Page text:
|City, sub-prefecture, and commune|
University hospital complex of Bouaké
|District||Vallée du Bandama|
|• City, sub-prefecture, and commune||71.788 km2 (27.718 sq mi)|
|Elevation||312 m (1,024 ft)|
|• City, sub-prefecture, and commune||536,189|
|• Density||7,500/km2 (19,000/sq mi)|
|Time zone||UTC+0 (GMT)|
Bouaké (or Bwake) is the second-largest city in Ivory Coast, with a population of 536,189 (2014 census). It is the seat of three levels of subdivision—Vallée du Bandama District, Gbêkê Region, and Bouaké Department. The city is located in the central part of Ivory Coast about 50 kilometres (31 mi) northeast of Lake Kossou, the country's largest lake. It is approximately 350 kilometres (220 mi) north of Abidjan on the Abidjan-Niger Railway and about 100 kilometres (62 mi) northeast of Yamoussoukro, the capital of the country.
Bouaké is a centre for the Baoulé people and is known for its crafts. The economy is based on the cotton industry. The city largely grew from the 1970s after the construction of the power station at Kossou Lake flooded land to the west of the city. Bouaké is known for its large carnival and market and for the St Michael's Cathedral. The city has a large airport located north-west of the city with a 3,300 metres (10,800 ft) runway. Celtic FC defender Kolo Touré and his brothers, Yaya Touré and Ibrahim Touré, were born in Bouaké.
Bouaké was established as a French military post in 1899 and has been an administrative center since 1914.
French and United Nations peacekeepers currently reside in the city as part of an enforced ceasefire between the rebel-held north and the government-held south. After the attempt to overthrow the president Laurent Gbagbo had failed, the rebel forces FN (forces nouvelles) led by Guillaume Soro made Bouaké their center of control. Subsequently, Bouaké University, opened in 1996, was closed down in September 2002. Financed by Unesco, the university reopened in April, 2005.
On 4 November 2004, governmental forces used Sukhoi-25s to raid the city as an opening movement towards "territorial liberation," according to Captain Jean-Noël Abbey of the Côte d'Ivoire army. Korhogo, 225 kilometres (140 miles) north of Bouaké, was also targeted.
Köppen-Geiger climate classification system classifies Bouaké's climate as tropical wet and dry (Aw). The city features a lengthy wet season spanning the months of March through October, and a shorter harmattan-influenced dry season that covers the remaining 4 months. Despite the lengthy wet season, Bouaké does not see the level of rainfall experienced in Abidjan. Bouaké on average sees roughly 1,100 millimetres (43 in) of precipitation annually.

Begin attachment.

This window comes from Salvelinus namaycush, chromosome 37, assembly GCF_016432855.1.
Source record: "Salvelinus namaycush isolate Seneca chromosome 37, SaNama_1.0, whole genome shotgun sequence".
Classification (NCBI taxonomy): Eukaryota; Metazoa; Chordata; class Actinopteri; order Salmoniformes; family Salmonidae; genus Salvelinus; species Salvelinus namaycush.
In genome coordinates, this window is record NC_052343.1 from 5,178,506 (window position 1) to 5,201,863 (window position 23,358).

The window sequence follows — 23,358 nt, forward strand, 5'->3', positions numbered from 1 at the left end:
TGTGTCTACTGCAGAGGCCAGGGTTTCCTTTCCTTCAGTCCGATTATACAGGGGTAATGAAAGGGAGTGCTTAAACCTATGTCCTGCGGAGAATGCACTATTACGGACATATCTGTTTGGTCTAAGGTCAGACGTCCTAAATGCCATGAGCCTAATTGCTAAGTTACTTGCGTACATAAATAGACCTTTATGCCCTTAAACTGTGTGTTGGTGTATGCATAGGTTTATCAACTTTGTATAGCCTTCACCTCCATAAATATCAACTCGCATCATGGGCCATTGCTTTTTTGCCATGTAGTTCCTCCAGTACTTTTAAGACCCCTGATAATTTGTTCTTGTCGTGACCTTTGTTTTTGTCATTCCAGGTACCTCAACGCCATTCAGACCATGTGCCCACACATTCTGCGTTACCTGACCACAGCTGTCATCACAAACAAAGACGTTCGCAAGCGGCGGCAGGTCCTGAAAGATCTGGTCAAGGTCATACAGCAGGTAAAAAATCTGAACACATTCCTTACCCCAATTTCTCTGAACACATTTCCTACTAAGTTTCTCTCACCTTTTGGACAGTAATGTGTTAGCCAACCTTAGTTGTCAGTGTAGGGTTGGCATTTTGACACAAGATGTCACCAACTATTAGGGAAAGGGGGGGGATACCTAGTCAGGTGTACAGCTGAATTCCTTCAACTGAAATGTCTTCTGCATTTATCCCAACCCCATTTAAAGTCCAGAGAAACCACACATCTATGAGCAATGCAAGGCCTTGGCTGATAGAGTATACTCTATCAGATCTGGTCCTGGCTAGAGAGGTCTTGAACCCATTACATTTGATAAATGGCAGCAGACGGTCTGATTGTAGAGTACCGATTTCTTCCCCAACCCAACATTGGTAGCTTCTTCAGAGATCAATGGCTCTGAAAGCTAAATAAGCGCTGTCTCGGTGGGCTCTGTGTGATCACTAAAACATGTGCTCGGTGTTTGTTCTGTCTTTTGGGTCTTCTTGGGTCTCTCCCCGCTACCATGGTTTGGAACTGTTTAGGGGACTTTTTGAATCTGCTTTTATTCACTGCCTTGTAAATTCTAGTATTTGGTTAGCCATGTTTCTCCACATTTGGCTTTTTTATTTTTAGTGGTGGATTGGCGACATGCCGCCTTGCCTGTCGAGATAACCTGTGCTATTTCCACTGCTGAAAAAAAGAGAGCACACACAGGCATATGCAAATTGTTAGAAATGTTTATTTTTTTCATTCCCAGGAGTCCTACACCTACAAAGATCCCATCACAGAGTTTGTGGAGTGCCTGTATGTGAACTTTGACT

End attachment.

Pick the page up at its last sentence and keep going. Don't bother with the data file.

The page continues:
|Climate data for Bouaké|
|Average high °C (°F)||33.0
|Daily mean °C (°F)||26.6
|Average low °C (°F)||20.6
|Average precipitation mm (inches)||12.5
|Mean monthly sunshine hours||226.5||206.6||201.4||194.2||202.3||129.7||97.7||90.6||122.8||174.0||184.7||188.0||2,018.5|
|Source #1: NOAA|
|Source #2: Climate Charts (latitude: 07°44'N; longitude: 005°04'W; elevation: 376m)|
Tobacco products, building materials, and textiles are produced, and cotton sisal and rice are processed. Gold, mercury, and manganese are found nearby. The overall economy was shaken during the near decade long rebel rule that started in 2002. Many companies either shut down or relocated to Abidjan, Ivory Coast’s coastal economic hub. These events resulted in the 60% reduction in formal employment. For example, the city’s biggest textile mill, the Gonfreville Establishment, saw an employment decrease of 1200 workers, an 80% reduction. Economic recovery was slow until the early 2010s. After the State took back control of Bouake after the 2010-2011 election, the economy moved into a state of reconstruction. Roads were repaved after years of neglect, which allowed the transportation of goods to become an easier task. Cash crops such as cotton and cashews started to be transported in higher quantities to be processed in Bouake. Singapore-based Olam opened a cashew processing plant in Bouake in 2012, which accounts for nearly 2400 jobs. The agribusiness as a whole is beginning to turn to its original state before the rebel conflict. Additionally, banks have opened new branches and supermarkets have returned to normal operation. The government is stimulating this regrowth through policies, such as price floors, and projects to increase trade, including the construction of a highway to connect Bouake to the nation’s capital, Yamoussoukro.
|1995||Konan Konan Denis||PDCI-RDA|
The city itself is a sub-prefectures of Bouaké Department; the surrounding suburbs that are outside of the city limits are also organised into a sub-prefecture known as "Bouaké-SP". Bouaké is also a commune.
The city is the seat of the Roman Catholic Archdiocese of Bouaké. The cathedral of the archdiocese is the Cathédrale Sainte Thérèse in Bouaké. Since 1960, Bouaké has also been home to a Benedictine monastery, Monastère Bénédictin Sainte-Marie. However, the city is predominantly Muslim.
Largest cities or towns in Ivory Coast
According to the 2014 Census
|2||Bouaké||Vallée du Bandama||536,719|